8. ^ a b c d e f g Ríos-Villamizar, E.A.; M.T.F. Piedade; J.G. da Costa; J.M. Adeney; J. Junk (2013). "Chemistry of different Amazonian water types for river classification: A preliminary review".
  9. ^ a b Sioli, H., ed. (1984). The Amazon: Limnology and landscape ecology of a mighty tropical river and its basin. ISBN 978-94-009-6544-7.
  10. ^ a b c Goulding, M.; M.L. Carvalho (1982). "Life history and management of the tambaqui (Colossoma macropomum, Characidae): an important Amazonian food fish". Revista Brasileira de Zoologia. 1 (2). doi:10.1590/S0101-81751982000200001.
  11. ^ Venticinque; Forsberg; Barthem; Petry; Hess; Mercado; Cañas; Montoya; Durigan; Goulding (2016). "An explicit GIS-based river basin framework for aquatic ecosystem conservation in the Amazon". Earth Syst. Sci. Data. 8: 651–661. doi:10.5194/essd-8-651-2016.
  12. ^ Val, A.L.; V.M.F. de Almeida-Val; D.J. Randall, eds. (2013). Fish Physiology: The Physiology of Tropical Fishes. p. 27. ISBN 978-0-12350-445-6.
  13. ^ de Souza kodra, A.; M.N. Fernandes; W.L. Paxiúba Duncan (2014). "Effect of clearwater on osmoregulation of cururu ray, Potamotrygon sp. (Chondrichthes; Potamotrogonidae), an endemic species from blackwater river". Scientia Amazonia. 3 (1): 15–24.
  14. ^ Petry, P.; J. Hales (2002). "Orinoco Llanos". Freshwater Ecoregions of the World.
  15. ^ Zalocar de Domitrovic, Y. (2002). "Structure and variation of the Paraguay River phytoplankton in two periods of its hydrological cycle". Hydrobiologia. 472 (1): 177–196. doi:10.1023/A:1016304803431.
  16. ^ Scarabotti, P.A.; J.A. López; M. Pouilly (2011). "Flood pulse and the dynamics of fish assemblage structure from neotropical floodplain lakes". Ecology of Freshwater Fish. 20: 605–618. doi:10.1111/j.1600-0633.2011.00510.x.
  17. ^ Thieme, M.L.; R. Abell; N. Burgess; B. Lehner; E. Dinerstein; D. Olson (2005). Freshwater Ecoregions of Africa and Madagascar: A Conservation Assessment. Island Press. pp. 60–62. ISBN 1-55963-365-4.
  18. ^ Brummett, R.; M. Stiassny; I. Harrison (2011). "Background". In Allen, D.J.; E.G.E. Brooks; W.R.T. Darwall. The Status and Distribution of Freshwater Biodiversity in Central Africa. Gland, IUCN. pp. 1–20. ISBN 978-2-8317-1326-7.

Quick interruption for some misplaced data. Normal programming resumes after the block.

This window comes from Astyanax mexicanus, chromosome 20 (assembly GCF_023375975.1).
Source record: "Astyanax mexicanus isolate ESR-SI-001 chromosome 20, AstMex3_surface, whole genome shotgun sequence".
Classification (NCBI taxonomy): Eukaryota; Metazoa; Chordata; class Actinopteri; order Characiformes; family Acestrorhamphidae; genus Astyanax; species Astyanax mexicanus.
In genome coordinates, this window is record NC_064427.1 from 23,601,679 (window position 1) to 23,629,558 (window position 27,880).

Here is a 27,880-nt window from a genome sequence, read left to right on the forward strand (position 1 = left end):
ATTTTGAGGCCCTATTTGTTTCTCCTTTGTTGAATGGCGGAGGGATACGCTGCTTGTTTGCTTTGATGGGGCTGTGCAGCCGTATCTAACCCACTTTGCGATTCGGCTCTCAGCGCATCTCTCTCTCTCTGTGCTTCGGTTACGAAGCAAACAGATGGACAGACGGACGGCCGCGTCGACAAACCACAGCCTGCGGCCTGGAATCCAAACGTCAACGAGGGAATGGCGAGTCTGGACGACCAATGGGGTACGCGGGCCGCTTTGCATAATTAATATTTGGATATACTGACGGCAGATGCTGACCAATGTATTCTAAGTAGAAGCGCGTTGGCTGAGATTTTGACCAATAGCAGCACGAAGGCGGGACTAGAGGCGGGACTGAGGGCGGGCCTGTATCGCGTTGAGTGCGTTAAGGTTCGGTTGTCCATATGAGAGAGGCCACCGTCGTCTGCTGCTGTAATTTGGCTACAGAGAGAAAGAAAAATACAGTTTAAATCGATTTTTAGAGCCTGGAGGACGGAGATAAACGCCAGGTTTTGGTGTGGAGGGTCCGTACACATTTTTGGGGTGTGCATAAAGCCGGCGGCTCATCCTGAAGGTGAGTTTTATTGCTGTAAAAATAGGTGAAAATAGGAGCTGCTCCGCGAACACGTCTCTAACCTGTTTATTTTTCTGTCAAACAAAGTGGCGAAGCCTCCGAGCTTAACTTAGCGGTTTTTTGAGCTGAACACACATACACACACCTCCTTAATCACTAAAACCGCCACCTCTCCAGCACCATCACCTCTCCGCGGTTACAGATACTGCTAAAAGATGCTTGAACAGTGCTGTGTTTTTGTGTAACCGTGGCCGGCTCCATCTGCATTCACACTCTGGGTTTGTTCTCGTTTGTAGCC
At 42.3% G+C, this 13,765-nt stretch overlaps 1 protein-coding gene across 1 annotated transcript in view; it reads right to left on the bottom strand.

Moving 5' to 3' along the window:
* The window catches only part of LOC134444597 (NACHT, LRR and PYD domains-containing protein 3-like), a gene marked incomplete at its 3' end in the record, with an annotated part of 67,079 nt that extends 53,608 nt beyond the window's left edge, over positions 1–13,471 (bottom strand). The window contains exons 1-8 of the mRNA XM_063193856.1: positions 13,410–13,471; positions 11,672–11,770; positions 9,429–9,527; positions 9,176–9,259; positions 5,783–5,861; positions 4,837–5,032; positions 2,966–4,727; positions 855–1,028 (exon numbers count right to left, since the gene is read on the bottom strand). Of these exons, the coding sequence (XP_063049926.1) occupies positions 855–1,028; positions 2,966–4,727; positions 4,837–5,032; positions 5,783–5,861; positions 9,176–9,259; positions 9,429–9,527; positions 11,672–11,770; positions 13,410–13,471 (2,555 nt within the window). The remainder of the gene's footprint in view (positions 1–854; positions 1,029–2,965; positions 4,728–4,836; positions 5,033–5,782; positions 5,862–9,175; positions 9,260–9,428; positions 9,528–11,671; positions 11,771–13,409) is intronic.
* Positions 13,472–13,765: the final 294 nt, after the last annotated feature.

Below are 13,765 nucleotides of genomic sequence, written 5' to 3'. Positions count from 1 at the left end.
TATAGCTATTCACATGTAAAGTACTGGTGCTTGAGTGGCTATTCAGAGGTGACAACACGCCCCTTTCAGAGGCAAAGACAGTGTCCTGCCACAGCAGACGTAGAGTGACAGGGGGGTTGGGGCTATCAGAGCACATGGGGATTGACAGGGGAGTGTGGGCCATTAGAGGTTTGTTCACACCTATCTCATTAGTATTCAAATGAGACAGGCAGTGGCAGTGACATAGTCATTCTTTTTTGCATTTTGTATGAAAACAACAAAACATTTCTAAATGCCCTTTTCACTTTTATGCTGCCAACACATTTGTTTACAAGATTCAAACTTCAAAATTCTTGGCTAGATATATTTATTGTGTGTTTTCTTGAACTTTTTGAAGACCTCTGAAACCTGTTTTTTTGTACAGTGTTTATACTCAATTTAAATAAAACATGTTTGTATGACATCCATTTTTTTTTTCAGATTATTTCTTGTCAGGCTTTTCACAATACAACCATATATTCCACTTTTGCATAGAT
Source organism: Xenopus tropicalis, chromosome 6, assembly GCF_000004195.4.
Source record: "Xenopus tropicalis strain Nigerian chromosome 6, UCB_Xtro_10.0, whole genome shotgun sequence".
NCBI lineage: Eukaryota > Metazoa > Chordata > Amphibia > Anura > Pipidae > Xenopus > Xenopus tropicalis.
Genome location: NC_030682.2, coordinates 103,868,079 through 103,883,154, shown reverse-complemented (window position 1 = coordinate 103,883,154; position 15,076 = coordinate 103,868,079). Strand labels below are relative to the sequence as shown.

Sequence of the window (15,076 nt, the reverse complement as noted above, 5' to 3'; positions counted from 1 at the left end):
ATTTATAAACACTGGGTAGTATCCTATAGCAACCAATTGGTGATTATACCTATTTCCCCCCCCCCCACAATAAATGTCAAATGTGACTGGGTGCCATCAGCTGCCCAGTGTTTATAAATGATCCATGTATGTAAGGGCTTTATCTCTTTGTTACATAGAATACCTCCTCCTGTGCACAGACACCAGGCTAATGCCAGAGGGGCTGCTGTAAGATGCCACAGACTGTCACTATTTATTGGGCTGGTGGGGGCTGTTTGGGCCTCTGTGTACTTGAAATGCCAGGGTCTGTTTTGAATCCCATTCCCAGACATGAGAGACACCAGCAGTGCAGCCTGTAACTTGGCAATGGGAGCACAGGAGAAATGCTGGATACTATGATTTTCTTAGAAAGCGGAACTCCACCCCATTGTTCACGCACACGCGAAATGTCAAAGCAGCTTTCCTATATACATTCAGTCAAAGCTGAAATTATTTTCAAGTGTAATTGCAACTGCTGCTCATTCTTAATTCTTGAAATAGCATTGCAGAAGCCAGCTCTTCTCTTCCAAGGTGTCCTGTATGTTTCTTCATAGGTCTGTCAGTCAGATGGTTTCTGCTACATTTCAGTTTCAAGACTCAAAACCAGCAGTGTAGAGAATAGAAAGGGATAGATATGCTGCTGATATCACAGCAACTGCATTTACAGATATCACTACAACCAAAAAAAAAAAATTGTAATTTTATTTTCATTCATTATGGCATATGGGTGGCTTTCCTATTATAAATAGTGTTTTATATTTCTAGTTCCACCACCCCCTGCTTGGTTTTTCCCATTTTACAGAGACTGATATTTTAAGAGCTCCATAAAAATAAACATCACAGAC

19. ^ Baird, I.G.; B. Phylavanh; B. Vongsenesouk; K. Xaiyamanivong (2001). "The ecology and conservation of the smallscale croaker Bosemania microlepis (Bleeker 1858-59) in the mainstream Mekong River, Southern Laos". Nat. Hist. Bull. Siam Soc. 49: 161–176.
  20. ^ Markert, B.; S. Fränzle; S. Wünschmann (2015). Chemical Evolution: The Biological System of the Element. Springer International Publishing. pp. 111–112. ISBN 978-3-319-14354-5.
  21. ^ a b McClain, M.E.; R.J. Naiman (2008). "Andean Influences on the Biogeochemistry and Ecology of the Amazon River". BioScience. 58 (4): 325–338. doi:10.1641/B580408.
  22. ^ "Waters". Amazon Waters. Retrieved 30 December 2016.
  23. ^ "Whitewater Rivers". Amazon Waters. Retrieved 26 December 2016.
  24. ^ Saint-Paul, U.; J. Zuanon; M.A. Villacorta Correa; M. García; N.N. Fabré; U. Berger; W.J. Junk (2000). "Fish communities in Central Amazonian white and blackwater floodplains". Environmental Biology of Fishes. 57: 235–250. doi:10.1023/A:1007699130333.
  25. ^ a b Kullander, S.O. (1986). Cichlid fishes of the Amazon River drainage of Peru. Swedish Museum of Natural History. ISBN 91-86510-04-5.
  26. ^ Henderson, P.A.; W.G.R. Crampton (1997). "A comparison of fish diversity and abundance between nutrient-rich and nutrient-poor lakes in the Upper Amazon". Journal of Tropical Ecology. 13: 175–198.
  27. ^ Putz, R. (1997). "Periphyton communities in Amazonian black- and whitewater habitats: Community structure, biomass and productivity". Aquatic Science. 59 (1): 74–93. doi:10.1007/BF02522552.
  28. ^ Benner, R.; S. Opsahl; G. Chin-Leo (1995). "Bacterial carbon metabolism in the Amazon River system". Limnol. Oceanogr. 40 (7): 1262–1270.
  29. ^ Fernandez Piedade, M.T.; W. Junk; S.A. D'Angelo; F. Wittmann; J. Schöngart; K.M. do Nascimento Barbosa; A. Lopes (2010). "Aquatic herbaceous plants of the Amazon floodplains: state of the art and research needed". Acta Limnol. Bras. 22 (2). doi:10.4322/actalb.02202006.
  30. ^ a b c van der Sleen, P.; J.S. Albert, eds. (2017). Field Guide to the Fishes of the Amazon, Orinoco, and Guianas. Princeton University Press. p. 20. ISBN 978-0691170749.
  31. ^ Junk, W.J., ed. (1997). The Central Amazon Floodplain: Ecology of a Pulsing System. Springer Science & Business Media. ISBN 978-3-662-03416-3.
  32. ^ "Floodplain or Várzea". Amazon Waters. Retrieved 30 December 2016.
  33. ^ Barthem, R.B.; M. Goulding (1997). The catfish connection: ecology, migration, and conservation of Amazon predator. Columbia University Press. ISBN 978-0231108324.
  34. ^ Gomez-Salazar, C.; F. Trujillo; H. Whitehead (2011). "Ecological factors influencing group sizes of river dolphins (Inia geoffrensis and Sotalia fluviatilis)". Marine Mammal Science. 28 (2): E124–E142. doi:10.1111/j.1748-7692.2011.00496.x.
  35. ^ a b Ribeiro, J.S.B.; A.J. Darwich (1993). "Produção primária fitoplanctônica de um lago de ilha fluvial na Amazônia Central (Lago do Rei, Ilha do Careiro) [Phytoplanktonic primary production of a fluvial island lake in the Central Amazon (Lago do Rei, Ilha do Careiro)]". Amazoniana. Kiel. 12 (3–4): 365–383.